What does this measure, exactly? Here's what the Wall Street Journal said:
It's an abstract figure meant to catch everything from the joy of donning blond braids and Vikings horns to the feeling of pride that even nonfans get from living in a "major league" city. In the broadest sense, Mr. Crooker says, "welfare value" represents the worth Minnesotans place on having the Vikings in Minnesota.
In that case $530.65 seems a little low to me. I could be wrong, but if someone said to me (and I picture that person as Robert Redford from "Indecent Proposal"), "How much money would I have to give you to stop being a Chargers fan?", I think my answer would be higher than $530.65.
Of course, that also depends on when you ask me. If it's right after Philip Rivers(notes) throws a touchdown pass to Antonio Gates(notes), it's probably pretty high. If it's right as Nate Kaeding(notes) takes the field for his next field-goal attempt, it might be right around $0.19.
So how did the economists arrive at such a figure?
In the 2002 off-season (to minimize in-season emotions), Messrs. Fenn and Crooker mailed 1,400 surveys to households across Minnesota, capturing both fans and nonfans.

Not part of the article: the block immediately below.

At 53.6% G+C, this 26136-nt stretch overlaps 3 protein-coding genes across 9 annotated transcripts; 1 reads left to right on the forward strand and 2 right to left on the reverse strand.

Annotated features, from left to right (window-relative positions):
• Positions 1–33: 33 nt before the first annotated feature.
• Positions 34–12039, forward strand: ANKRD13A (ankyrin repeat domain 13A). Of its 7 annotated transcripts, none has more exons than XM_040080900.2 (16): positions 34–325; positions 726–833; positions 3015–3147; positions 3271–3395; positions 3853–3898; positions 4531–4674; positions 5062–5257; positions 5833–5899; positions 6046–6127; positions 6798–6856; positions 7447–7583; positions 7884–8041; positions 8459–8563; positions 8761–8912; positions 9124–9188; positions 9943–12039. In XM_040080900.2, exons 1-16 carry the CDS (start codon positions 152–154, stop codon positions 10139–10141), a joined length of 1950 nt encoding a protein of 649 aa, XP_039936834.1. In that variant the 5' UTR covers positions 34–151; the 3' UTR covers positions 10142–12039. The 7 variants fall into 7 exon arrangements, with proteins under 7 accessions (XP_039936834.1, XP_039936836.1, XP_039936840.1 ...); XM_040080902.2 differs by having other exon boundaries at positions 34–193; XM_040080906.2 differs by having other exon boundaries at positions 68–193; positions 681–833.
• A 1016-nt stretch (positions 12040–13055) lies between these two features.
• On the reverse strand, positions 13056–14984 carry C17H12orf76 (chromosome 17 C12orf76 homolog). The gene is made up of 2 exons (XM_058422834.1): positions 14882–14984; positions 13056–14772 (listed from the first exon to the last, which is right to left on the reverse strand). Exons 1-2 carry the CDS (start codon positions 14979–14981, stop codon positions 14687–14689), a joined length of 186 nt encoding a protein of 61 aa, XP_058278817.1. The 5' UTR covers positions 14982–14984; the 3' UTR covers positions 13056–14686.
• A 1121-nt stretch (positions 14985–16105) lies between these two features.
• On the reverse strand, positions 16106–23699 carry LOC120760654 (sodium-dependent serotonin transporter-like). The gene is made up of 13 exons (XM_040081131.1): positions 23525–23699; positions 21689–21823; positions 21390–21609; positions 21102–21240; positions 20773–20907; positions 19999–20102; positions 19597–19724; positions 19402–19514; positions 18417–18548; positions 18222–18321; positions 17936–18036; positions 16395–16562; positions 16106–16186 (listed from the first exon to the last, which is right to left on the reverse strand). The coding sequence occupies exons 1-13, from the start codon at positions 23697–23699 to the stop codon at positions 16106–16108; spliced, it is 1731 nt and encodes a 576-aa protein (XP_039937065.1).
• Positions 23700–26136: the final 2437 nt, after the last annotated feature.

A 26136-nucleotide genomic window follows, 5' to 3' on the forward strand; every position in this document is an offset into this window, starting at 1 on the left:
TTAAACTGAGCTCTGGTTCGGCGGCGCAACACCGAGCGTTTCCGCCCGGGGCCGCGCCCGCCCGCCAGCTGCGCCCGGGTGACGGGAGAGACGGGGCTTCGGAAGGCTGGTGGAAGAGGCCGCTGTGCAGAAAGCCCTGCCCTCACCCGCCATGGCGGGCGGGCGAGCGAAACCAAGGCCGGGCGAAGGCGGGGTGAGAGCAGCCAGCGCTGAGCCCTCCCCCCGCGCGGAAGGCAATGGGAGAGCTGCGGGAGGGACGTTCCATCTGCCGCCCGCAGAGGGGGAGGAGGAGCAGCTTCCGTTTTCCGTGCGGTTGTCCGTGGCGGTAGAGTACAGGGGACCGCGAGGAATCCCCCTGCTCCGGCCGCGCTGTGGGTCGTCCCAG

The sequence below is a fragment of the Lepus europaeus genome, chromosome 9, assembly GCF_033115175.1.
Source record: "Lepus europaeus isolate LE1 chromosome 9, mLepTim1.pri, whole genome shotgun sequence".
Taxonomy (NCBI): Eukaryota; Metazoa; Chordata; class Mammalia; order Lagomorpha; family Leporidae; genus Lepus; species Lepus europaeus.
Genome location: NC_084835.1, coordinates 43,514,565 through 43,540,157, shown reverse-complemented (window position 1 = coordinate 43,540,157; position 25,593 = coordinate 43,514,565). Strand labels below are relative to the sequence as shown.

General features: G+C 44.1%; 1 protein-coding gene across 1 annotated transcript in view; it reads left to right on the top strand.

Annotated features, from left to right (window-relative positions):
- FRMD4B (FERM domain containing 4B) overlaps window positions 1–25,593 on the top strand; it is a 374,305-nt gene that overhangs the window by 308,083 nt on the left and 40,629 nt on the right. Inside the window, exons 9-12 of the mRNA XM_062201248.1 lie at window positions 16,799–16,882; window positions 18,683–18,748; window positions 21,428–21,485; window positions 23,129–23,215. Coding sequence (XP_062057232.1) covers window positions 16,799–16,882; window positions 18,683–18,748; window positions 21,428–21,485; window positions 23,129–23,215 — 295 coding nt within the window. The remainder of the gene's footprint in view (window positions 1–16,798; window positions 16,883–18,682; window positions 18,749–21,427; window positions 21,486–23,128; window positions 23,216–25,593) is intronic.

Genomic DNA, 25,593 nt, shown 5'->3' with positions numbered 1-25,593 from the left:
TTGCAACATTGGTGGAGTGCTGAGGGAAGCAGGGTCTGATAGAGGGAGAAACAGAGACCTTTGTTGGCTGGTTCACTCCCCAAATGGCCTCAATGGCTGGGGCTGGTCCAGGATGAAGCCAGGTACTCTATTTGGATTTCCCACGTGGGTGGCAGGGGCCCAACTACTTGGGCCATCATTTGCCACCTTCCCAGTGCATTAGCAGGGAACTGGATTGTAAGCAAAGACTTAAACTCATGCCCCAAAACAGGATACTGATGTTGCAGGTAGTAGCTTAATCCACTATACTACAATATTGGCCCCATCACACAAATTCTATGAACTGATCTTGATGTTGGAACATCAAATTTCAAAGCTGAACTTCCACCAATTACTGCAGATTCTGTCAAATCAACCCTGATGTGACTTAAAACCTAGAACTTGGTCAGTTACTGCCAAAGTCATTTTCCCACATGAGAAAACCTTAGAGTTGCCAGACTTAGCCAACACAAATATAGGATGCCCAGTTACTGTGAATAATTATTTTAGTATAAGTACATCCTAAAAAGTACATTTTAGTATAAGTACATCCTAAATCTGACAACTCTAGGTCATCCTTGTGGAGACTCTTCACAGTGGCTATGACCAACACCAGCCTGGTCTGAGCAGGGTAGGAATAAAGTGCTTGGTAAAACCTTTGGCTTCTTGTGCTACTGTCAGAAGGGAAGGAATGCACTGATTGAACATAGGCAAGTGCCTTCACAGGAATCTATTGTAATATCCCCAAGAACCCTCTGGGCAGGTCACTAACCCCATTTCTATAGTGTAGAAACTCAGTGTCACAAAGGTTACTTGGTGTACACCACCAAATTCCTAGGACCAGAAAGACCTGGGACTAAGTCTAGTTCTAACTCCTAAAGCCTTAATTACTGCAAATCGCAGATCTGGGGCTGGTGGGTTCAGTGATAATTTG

The study's figures were based on the mail surveys, which had 30 questions ranging from demographic information to how much time the person discussed the Vikings at home and at work. But the so-called welfare value was generated from a single yes or no question: Would you be willing to pay $X out of your own household budget for the next year to make a new stadium possible? There was one price on each survey (it ranged from $5 to $100).
Well, these people are economists and I'm not, so if they say their numbers are right, I guess they're right. I don't care enough to force myself to get a degree in economics so I can argue with them.
What about you? If you had to put a dollar value on your fandom and team pride, what would it be?